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Announcement
July 21, 2020

Jacqueline Terrassa named Director of the Colby College Museum of Art

Colby College Museum of Art

Jacqueline Terrassa. Photo: Aidan Leigh Fitzpatrick, Art Institute of Chicago staff photographer.

Photo: Colby College Museum of Art.

 

Visionary leader brings deep experience from the Art Institute of Chicago and Metropolitan Museum of Art

Colby College announces the appointment of Jacqueline Terrassa as the Carolyn Muzzy Director of the Colby College Museum of Art. Terrassa, currently the Woman’s Board vice president for learning and public engagement at the Art Institute of Chicago, assumes her role in October.

“Jackie Terrassa is the perfect leader for Colby’s wonderful Museum of Art,” said President David A. Greene. “She is an artist and educator who has helped transform the way museums engage with and enrich their communities. With her sharp intellect and rigorous approach to understanding the meaning and impact of artistic works, she is ideally suited to further the Museum’s scholarly and teaching mission.”

Terrassa will lead the Colby College Museum of Art at a time when it has significantly expanded the depth and diversity of its collection and grown its reputation as one of the most respected college museums in the country. The Museum has successfully built relationships with artists, collectors, and other major art museums globally; created exhibitions focused on issues of our time; and integrated the Museum into the student experience.

“I am thrilled to lead this visionary museum at a time when the field is undergoing profound transformation,” commented Terrassa. “The Colby College Museum of Art offers the perfect context to manifest values of creativity, community, and care that have anchored my work over the years. During the coming years, we will continue to create an expansive, inclusive model for what an art museum can be in collaboration with the many communities the museum seeks to serve, while also continuing to open new ways of understanding American art, art history, and art practice in relation to a constantly evolving, diverse, and complex world.”

Terrassa’s responsibilities will also involve supporting and advancing the mission of the study of American art and scholarship. Imperative to this will be overseeing Colby’s Lunder Institute for American Art.

“The Colby Museum of Art believes deeply in the value of expanding the canon of American art, inspiring an interchange of ideas between places and cultures, and opening up new models for scholarly and creative engagement,” said Karen Linde Packman ’88, P’21, who serves as chair of the Museum’s Board of Governors. “We are confident that Jacqueline will build upon these ideals and allow us to reach new levels in our work. She’s a dynamic leader with great vision, connecting art to diverse audiences in meaningful ways.”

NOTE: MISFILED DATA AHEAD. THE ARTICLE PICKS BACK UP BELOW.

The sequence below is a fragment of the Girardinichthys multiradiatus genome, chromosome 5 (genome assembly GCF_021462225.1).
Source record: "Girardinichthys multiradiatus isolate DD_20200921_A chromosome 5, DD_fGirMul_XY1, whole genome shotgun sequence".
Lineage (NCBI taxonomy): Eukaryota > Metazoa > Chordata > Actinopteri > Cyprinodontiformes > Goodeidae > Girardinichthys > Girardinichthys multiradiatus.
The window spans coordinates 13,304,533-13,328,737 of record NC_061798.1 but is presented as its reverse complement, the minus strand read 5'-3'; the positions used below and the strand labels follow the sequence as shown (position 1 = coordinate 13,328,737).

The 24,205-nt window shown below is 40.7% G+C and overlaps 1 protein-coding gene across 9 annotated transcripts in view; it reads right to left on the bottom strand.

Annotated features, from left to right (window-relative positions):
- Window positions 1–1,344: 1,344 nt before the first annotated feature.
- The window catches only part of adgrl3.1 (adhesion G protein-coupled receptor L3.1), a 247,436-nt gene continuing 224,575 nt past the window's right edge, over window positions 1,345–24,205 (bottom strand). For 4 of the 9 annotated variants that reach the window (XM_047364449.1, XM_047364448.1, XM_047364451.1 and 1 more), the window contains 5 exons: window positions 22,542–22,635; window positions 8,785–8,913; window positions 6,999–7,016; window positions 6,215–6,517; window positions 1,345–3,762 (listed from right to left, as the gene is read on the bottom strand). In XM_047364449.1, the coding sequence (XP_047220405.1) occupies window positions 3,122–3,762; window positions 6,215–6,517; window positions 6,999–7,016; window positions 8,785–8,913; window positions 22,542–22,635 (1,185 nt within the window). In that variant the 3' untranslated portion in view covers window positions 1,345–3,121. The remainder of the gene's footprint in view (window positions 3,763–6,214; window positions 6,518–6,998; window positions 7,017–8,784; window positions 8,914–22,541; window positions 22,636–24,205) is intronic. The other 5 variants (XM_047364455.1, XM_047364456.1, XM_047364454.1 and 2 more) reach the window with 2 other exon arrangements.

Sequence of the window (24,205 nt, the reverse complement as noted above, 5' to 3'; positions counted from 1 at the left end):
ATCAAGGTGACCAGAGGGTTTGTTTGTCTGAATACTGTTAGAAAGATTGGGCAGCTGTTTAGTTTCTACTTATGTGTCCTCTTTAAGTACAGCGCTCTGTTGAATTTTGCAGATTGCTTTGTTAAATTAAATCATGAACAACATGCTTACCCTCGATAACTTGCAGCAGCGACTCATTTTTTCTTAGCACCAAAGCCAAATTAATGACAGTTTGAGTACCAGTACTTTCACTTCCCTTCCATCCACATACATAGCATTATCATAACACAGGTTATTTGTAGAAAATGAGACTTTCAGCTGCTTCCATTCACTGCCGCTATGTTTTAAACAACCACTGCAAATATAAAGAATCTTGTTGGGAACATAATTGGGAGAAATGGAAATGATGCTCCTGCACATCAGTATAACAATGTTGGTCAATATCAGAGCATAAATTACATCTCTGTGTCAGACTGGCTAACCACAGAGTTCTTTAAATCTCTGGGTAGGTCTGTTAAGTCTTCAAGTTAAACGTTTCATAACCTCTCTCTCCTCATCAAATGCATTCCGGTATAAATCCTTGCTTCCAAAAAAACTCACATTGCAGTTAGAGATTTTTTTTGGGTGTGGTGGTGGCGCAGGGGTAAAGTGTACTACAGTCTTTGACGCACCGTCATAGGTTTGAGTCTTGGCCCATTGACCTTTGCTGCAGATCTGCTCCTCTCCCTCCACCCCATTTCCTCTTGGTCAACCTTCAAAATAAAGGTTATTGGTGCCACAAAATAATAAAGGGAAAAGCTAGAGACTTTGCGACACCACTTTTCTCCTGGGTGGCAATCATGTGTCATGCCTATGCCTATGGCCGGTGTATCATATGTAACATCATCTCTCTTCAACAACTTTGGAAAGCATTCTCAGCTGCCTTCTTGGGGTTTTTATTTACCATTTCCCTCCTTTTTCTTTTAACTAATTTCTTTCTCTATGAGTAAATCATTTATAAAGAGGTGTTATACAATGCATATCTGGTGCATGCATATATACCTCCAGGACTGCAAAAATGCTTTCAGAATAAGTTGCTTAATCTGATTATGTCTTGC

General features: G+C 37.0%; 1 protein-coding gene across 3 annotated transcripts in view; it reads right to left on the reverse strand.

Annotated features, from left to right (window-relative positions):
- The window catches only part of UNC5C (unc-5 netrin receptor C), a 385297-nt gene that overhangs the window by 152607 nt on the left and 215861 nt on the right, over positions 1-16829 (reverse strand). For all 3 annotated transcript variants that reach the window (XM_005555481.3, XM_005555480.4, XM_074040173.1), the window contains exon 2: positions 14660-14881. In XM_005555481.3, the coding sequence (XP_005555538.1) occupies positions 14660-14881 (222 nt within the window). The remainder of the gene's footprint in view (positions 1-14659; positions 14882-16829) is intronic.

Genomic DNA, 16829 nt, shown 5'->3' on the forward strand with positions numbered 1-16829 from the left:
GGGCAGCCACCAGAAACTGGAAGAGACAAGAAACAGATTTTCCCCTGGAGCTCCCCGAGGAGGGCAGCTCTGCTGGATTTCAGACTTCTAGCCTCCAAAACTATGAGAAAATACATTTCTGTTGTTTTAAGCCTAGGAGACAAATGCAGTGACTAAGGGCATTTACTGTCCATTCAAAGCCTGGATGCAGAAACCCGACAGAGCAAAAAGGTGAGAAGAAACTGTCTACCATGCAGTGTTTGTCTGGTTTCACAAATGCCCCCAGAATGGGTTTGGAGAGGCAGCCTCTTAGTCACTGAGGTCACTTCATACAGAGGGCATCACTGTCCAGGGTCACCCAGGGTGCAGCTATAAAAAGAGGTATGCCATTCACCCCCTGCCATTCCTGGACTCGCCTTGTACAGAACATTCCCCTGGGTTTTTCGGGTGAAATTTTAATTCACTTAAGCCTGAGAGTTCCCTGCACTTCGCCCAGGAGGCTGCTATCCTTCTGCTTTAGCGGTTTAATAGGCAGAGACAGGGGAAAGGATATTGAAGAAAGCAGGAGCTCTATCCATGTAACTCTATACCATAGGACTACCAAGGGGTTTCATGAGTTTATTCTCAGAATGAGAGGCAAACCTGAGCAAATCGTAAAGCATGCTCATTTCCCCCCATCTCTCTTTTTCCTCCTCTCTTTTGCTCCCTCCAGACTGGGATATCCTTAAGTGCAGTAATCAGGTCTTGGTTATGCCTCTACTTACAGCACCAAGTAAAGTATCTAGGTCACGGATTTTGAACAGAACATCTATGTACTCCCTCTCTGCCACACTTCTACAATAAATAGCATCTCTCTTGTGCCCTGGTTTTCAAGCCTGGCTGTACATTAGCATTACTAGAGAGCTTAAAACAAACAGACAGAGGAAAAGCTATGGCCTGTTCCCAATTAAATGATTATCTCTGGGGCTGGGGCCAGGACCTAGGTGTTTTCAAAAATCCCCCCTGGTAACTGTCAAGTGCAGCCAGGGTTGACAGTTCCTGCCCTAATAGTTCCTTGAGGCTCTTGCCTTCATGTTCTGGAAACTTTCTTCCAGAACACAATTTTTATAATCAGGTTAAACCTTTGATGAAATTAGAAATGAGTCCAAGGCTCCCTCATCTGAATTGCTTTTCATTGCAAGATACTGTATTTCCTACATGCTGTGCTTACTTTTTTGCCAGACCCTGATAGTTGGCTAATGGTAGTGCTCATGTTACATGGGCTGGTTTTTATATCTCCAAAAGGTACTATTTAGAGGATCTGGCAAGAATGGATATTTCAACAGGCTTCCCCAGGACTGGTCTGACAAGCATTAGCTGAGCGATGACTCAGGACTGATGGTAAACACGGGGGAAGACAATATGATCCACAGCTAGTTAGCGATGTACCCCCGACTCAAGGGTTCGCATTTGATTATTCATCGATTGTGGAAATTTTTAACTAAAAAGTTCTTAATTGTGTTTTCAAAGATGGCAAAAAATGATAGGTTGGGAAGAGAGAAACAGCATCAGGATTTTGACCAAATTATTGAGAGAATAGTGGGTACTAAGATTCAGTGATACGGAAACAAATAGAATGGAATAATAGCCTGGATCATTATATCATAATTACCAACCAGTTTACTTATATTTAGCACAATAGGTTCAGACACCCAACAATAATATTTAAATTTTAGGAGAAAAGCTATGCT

Packman noted the ongoing commitment to integrating the Museum into downtown Waterville, which is part of the College’s overarching plan to leverage the arts to help drive the resurgence of the city. The initiative will include a gallery at the Paul J. Schupf Art Center, currently in the planning stages, as well as studios and research space in Colby’s arts collaborative, expected to open in spring 2021.

Deep Experience with Public engagement
Terrassa comes to Colby with an exceptional array of leadership positions at the country’s top museums. At the Art Institute of Chicago, Terrassa set the vision and strategies to strengthen the museum’s civic role as a resource and leader and expand inclusion and equitable access to the institution.

At the Metropolitan Museum of Art in New York, Terrassa established the division of Gallery and Studio Programs, and at the Museum of Contemporary Art Chicago, she directed public programs that connected adults, families, and youth with artists and the art of our time.

Born and raised in Puerto Rico, Terrassa earned her BFA from Washington University in St. Louis and an MFA from the University of Chicago. She served as deputy director of collections, programs, and interpretation at the University of Chicago’s Smart Museum of Art; and was head of planning for the Freer Gallery of Art and Arthur M. Sackler Gallery at the Smithsonian Institution.

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